A few weeks ago, I had a very special opportunity that refilled my enthusiasm tank for promoting real, authentic leadership. Have you ever had the privilege of working with someone who fully exemplified the kind of role model leader that the heavy weights in leadership literature write about? Hopefully many of you can answer affirmatively to that question and are recalling some of the best moments in those memories. Unfortunately, not all leaders-in-the making today have that privilege and even fewer are able to get the kind of personal mentoring that happened once upon a time when things were not quite as frenetic, turbulent before LEVEL 5 VUCA became a norm.
My replenishing moment took place up in Wilton, CT where I was conducting a two-day Leadership Agility workshop with a cohort of high potential leaders from a well-known consumer products company not far from the residence of one of my former mentors, Bob Seelert. Bob and I worked together over twenty years ago when he became CEO of Kayser-Roth Corporation and provided his highly impactful style of leadership to truly “shape the future” with strong lessons in how to create clarity, unity and agility in those things that really matter. Bob had been President of several General Foods brands beforehand and went on afterwards to become CEO and Chairman of Saatchi & Saatchi – helping to refocus and re-energize the world’s largest advertising and marketing company.
At my recent dinner with Bob and Mike Richardson, one of my partners who lives in San Diego, I got an immediate resurgence of the impact true leaders can bring to inspire and grow individual potential. A few years ago, Bob wrote a book called “START WITH THE ANSWER” – a book filled with short stories and pearls of wisdom that Bob wanted to pass along to other aspiring leaders. I use many of Bob’s pearls in my workshops on leadership all the time … there are many. That evening Bob shared something very special as a gift – a copy of his remarks as the keynote speaker at Cambridge University in England on the occasion of their 800th anniversary (almost unfathomable). In his remarks to the Cambridge audience, he shared his perspective on leadership and many of the barriers that he sees. I used his last paragraph from these remarks in my workshop opening the following day and thought I would share here also:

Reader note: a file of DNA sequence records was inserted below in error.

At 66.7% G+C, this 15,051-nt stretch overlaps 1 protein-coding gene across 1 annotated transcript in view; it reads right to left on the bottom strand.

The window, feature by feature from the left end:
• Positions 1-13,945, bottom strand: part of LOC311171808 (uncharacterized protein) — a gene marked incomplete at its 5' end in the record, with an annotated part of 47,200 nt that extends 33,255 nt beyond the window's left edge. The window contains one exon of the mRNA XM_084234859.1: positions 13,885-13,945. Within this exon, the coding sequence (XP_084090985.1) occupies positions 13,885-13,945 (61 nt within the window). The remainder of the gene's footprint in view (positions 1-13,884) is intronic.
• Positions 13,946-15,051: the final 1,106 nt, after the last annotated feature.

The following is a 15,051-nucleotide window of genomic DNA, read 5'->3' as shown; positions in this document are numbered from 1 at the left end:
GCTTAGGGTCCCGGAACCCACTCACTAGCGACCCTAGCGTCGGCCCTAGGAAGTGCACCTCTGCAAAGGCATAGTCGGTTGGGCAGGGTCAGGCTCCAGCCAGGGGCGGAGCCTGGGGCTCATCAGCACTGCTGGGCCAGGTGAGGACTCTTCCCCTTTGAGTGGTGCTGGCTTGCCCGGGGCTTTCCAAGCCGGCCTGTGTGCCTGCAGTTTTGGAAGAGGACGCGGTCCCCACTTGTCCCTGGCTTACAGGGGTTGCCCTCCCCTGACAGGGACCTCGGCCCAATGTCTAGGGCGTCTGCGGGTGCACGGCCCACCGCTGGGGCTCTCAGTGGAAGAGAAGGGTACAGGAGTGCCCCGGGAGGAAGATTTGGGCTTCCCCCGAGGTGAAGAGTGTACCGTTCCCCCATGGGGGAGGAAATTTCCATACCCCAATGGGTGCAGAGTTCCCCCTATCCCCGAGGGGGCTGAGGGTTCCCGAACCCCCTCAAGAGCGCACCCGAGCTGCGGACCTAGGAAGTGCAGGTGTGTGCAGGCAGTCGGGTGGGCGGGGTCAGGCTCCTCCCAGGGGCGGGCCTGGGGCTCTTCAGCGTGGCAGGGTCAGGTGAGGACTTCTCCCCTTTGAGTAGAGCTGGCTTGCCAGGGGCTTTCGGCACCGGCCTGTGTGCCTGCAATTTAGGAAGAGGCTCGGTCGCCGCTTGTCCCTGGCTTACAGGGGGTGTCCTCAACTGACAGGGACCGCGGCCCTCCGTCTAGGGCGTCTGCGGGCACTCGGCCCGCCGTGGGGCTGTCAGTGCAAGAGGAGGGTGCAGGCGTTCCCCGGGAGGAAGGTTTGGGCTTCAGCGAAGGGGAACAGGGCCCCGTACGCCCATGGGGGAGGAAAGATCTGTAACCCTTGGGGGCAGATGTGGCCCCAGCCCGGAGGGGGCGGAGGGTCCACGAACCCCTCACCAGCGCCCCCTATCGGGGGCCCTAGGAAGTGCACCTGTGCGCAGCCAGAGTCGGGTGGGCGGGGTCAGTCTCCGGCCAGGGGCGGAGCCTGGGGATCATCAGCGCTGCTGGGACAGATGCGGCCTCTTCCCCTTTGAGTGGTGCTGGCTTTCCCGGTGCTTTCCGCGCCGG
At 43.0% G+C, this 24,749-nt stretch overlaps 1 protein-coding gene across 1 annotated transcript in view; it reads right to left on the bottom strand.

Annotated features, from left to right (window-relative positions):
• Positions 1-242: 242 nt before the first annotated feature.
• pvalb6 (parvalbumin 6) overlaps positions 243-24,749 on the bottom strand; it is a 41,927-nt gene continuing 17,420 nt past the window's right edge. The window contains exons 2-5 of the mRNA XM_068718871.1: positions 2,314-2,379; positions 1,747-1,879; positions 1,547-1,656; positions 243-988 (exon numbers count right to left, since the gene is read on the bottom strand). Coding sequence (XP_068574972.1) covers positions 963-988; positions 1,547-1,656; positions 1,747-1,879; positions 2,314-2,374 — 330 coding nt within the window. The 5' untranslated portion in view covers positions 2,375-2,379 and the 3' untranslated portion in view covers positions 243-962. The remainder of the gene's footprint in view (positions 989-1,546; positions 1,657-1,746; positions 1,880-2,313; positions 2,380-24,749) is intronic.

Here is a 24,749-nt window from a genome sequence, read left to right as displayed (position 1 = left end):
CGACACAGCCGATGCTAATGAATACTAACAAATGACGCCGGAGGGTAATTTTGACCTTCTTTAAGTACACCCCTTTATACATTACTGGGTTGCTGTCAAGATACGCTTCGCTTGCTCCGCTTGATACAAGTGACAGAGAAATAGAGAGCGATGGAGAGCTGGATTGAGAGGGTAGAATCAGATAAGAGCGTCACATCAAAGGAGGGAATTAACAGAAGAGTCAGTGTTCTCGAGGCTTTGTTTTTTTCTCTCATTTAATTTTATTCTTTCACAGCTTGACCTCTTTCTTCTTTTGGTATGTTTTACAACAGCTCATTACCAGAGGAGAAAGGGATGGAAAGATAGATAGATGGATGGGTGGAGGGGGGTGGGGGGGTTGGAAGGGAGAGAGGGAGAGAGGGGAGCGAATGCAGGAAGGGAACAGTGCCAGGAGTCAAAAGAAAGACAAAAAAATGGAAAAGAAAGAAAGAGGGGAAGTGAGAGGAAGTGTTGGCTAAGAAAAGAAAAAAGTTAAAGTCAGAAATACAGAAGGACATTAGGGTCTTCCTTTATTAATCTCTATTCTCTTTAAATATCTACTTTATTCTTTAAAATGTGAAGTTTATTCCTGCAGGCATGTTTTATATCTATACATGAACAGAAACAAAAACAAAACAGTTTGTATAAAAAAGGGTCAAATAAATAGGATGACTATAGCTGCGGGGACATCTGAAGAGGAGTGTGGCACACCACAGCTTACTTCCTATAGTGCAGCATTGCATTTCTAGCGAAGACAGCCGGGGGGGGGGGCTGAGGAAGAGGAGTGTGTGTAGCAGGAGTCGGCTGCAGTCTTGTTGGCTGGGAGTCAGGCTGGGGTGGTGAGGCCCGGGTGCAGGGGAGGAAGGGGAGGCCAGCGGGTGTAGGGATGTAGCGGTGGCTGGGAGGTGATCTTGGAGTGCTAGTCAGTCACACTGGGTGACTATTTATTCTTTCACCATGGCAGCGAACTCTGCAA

“Finally, the biggest barrier of all is that companies today have too much MANAGEMENT and not enough LEADERSHIP. Management is all about planning, directing, measuring and controlling. Leadership, on the other hand, is all about standing for something and taking your company into the fray under that banner. A leader has to know the values, beliefs, principles and practices he/she stands for and then consistently adhere to them. For me, those things have always been abelief in the long term, in growth, in continuous improvement and in ensuring the organizations of which I am a part consistently are in a position to out-compete their peer group. Knowing who I am and having these kinds of guideposts are the things that have helped ensure I do the right things when leading in tough times and they are the things that let my people know where I’m coming from and what they can expect.”
Thanks Bob for what you have meant to me over the years and the many other lives you have impacted. I think the real ANSWER we need to START WITH … involves this kind of genuine, authentic and values based leadership which guides and enables the whole crew to navigate through the uncertain waters of the future. This is the kind of dialogue we can expect at the upcoming HUMAN CAPITAL INSTITUTE SUMMIT next week in New Orleans. Your comments and discussion are welcomed.